Merck has long been a fan of the AIM company’s Virtual Tumour programme – a piece of software that can predict the effect of different combinations of drugs on cancers.
The £435,000 deal agreed in December was an extension of a long-standing relationship between the two firms.
They struck a similar deal at the end of 2017, something which was reflected in Physiomics’ first-half results this time around.
It helped income soar to £372,000 (H1 17: £142,000) in the six months ended 31 December, while it also contributed to a near-50% drop in operating losses to £113,000 (H1 17: £220,000).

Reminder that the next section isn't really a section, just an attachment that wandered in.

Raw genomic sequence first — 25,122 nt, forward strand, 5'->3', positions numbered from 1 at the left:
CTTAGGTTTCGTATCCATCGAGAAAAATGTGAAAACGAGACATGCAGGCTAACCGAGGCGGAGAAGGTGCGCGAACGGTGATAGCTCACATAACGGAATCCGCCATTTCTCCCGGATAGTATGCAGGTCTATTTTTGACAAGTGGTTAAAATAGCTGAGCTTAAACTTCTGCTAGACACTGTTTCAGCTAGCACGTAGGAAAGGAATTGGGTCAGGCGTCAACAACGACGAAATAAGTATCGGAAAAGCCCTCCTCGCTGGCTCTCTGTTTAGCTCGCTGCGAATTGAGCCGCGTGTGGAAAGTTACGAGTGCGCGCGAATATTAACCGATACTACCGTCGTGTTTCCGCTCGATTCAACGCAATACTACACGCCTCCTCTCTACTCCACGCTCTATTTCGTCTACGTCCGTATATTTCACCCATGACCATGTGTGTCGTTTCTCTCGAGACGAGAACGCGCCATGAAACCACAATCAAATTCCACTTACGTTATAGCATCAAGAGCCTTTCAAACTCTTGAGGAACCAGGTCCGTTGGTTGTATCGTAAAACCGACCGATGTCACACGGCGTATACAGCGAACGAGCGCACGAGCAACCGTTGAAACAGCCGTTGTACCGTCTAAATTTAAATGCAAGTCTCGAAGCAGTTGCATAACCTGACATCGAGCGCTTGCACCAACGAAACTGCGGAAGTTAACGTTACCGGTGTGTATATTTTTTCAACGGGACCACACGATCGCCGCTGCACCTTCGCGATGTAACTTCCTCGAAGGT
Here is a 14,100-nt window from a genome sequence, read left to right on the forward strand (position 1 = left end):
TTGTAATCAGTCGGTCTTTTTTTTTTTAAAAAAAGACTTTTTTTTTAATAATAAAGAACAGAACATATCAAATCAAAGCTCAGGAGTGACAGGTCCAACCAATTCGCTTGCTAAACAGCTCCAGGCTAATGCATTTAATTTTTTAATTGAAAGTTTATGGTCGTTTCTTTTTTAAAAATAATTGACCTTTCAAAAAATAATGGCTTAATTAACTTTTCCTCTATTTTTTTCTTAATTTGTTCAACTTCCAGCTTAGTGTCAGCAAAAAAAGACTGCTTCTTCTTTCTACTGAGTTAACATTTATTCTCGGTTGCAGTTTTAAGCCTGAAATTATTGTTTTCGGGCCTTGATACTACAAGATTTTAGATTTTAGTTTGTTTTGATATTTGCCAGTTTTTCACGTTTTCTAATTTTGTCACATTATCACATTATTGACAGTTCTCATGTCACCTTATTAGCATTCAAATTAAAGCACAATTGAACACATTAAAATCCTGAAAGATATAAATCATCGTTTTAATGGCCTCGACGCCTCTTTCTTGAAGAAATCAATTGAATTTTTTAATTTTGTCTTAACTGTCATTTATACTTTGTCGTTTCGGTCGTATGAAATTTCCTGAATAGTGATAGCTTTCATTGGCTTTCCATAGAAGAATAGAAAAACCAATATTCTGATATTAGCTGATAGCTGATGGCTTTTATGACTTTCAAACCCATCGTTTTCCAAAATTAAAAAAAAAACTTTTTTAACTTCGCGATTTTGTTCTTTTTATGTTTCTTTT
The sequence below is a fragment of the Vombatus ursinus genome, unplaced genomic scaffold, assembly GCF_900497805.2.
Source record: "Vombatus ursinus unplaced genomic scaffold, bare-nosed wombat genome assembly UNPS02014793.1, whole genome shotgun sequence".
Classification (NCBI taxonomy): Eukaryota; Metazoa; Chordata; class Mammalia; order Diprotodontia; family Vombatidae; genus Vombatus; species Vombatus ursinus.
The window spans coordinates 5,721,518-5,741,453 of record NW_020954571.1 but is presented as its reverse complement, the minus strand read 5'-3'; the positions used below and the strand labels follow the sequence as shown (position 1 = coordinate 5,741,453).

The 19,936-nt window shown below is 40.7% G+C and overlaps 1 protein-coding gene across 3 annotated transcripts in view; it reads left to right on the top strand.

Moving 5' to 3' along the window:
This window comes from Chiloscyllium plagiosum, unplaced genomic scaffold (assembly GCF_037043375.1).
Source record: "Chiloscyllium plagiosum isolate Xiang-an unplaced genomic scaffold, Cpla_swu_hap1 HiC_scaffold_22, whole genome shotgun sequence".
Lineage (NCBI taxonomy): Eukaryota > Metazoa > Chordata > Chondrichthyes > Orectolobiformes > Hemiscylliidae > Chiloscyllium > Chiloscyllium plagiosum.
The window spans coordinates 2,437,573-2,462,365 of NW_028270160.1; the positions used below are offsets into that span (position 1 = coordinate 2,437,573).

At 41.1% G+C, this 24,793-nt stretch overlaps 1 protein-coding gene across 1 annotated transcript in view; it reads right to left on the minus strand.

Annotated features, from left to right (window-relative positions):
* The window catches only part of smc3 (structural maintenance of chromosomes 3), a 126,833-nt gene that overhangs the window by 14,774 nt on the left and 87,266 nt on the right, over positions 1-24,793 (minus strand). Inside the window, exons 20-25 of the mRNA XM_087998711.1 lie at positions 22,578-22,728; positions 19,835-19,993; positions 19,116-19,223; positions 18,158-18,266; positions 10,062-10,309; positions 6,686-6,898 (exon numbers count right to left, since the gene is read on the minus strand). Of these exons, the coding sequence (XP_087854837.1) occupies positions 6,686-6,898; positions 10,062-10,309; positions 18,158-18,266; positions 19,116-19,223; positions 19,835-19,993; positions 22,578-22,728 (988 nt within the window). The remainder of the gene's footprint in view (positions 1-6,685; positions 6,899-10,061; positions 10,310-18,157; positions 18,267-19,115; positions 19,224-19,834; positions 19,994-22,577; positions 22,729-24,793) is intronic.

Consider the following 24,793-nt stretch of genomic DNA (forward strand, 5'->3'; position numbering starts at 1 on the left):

At the end of the period, the company had £552,000 of cash in the bank, compared with £166,000 at the end of 2017.
As well as the Merck deal, Physiomics bagged other contracts during the first half, including from a new European biotech client, while a £48,000 grant from Innovate UK – the UK government’s innovation agency – also helped boost the performance in the first half.
Bosses are attending some big industry conferences over the next few months which they hope will drum up more interest in its software and lead to new client wins further down the line.
“Building on the momentum generated by existing and new contracts as well as success in attracting grant funding in the calendar year 2018, we are looking forward to what the directors believe will be a strong second half, underpinned by contracts already secured,” read Thursday’s results statement.
Physiomics shares fell 4.3% to 3.35p on Thursday morning.